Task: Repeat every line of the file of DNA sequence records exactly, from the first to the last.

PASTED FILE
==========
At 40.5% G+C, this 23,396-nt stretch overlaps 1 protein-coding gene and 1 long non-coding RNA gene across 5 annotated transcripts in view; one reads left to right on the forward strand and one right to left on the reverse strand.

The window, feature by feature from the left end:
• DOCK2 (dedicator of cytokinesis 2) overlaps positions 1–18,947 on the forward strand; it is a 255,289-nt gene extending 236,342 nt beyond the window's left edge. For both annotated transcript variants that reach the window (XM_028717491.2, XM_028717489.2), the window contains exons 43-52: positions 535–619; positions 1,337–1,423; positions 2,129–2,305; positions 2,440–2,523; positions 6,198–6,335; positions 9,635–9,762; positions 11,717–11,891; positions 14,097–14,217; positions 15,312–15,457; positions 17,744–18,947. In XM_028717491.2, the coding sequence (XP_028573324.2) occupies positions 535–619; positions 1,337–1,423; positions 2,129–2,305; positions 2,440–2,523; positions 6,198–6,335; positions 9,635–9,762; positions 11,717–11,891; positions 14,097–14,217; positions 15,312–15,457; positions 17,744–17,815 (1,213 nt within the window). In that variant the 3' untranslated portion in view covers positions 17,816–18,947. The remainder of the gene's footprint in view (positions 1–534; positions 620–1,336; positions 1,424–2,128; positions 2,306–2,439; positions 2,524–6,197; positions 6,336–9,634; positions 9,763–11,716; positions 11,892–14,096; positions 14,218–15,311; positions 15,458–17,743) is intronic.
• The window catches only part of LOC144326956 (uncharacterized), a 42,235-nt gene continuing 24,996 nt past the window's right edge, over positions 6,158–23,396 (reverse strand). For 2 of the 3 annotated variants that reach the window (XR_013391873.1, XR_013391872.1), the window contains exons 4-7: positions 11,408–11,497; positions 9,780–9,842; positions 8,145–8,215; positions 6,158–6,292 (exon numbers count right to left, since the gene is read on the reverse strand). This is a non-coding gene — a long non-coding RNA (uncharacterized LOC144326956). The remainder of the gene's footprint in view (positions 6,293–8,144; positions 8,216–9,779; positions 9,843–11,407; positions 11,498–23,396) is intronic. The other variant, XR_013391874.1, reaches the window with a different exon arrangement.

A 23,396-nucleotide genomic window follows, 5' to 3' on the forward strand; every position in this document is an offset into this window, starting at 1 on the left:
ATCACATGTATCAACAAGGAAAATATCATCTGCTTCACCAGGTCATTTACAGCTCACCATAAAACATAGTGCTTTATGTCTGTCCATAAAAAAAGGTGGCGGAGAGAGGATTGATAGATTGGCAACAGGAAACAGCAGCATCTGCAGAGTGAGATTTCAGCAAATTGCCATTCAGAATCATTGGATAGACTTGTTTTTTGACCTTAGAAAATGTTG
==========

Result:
At 40.5% G+C, this 23,396-nt stretch overlaps 1 protein-coding gene and 1 long non-coding RNA gene across 5 annotated transcripts in view; one reads left to right on the forward strand and one right to left on the reverse strand.

The window, feature by feature from the left end:
• DOCK2 (dedicator of cytokinesis 2) overlaps positions 1–18,947 on the forward strand; it is a 255,289-nt gene extending 236,342 nt beyond the window's left edge. For both annotated transcript variants that reach the window (XM_028717491.2, XM_028717489.2), the window contains exons 43-52: positions 535–619; positions 1,337–1,423; positions 2,129–2,305; positions 2,440–2,523; positions 6,198–6,335; positions 9,635–9,762; positions 11,717–11,891; positions 14,097–14,217; positions 15,312–15,457; positions 17,744–18,947. In XM_028717491.2, the coding sequence (XP_028573324.2) occupies positions 535–619; positions 1,337–1,423; positions 2,129–2,305; positions 2,440–2,523; positions 6,198–6,335; positions 9,635–9,762; positions 11,717–11,891; positions 14,097–14,217; positions 15,312–15,457; positions 17,744–17,815 (1,213 nt within the window). In that variant the 3' untranslated portion in view covers positions 17,816–18,947. The remainder of the gene's footprint in view (positions 1–534; positions 620–1,336; positions 1,424–2,128; positions 2,306–2,439; positions 2,524–6,197; positions 6,336–9,634; positions 9,763–11,716; positions 11,892–14,096; positions 14,218–15,311; positions 15,458–17,743) is intronic.
• The window catches only part of LOC144326956 (uncharacterized), a 42,235-nt gene continuing 24,996 nt past the window's right edge, over positions 6,158–23,396 (reverse strand). For 2 of the 3 annotated variants that reach the window (XR_013391873.1, XR_013391872.1), the window contains exons 4-7: positions 11,408–11,497; positions 9,780–9,842; positions 8,145–8,215; positions 6,158–6,292 (exon numbers count right to left, since the gene is read on the reverse strand). This is a non-coding gene — a long non-coding RNA (uncharacterized LOC144326956). The remainder of the gene's footprint in view (positions 6,293–8,144; positions 8,216–9,779; positions 9,843–11,407; positions 11,498–23,396) is intronic. The other variant, XR_013391874.1, reaches the window with a different exon arrangement.

A 23,396-nucleotide genomic window follows, 5' to 3' on the forward strand; every position in this document is an offset into this window, starting at 1 on the left:
ATCACATGTATCAACAAGGAAAATATCATCTGCTTCACCAGGTCATTTACAGCTCACCATAAAACATAGTGCTTTATGTCTGTCCATAAAAAAAGGTGGCGGAGAGAGGATTGATAGATTGGCAACAGGAAACAGCAGCATCTGCAGAGTGAGATTTCAGCAAATTGCCATTCAGAATCATTGGATAGACTTGTTTTTTGACCTTAGAAAATGTTG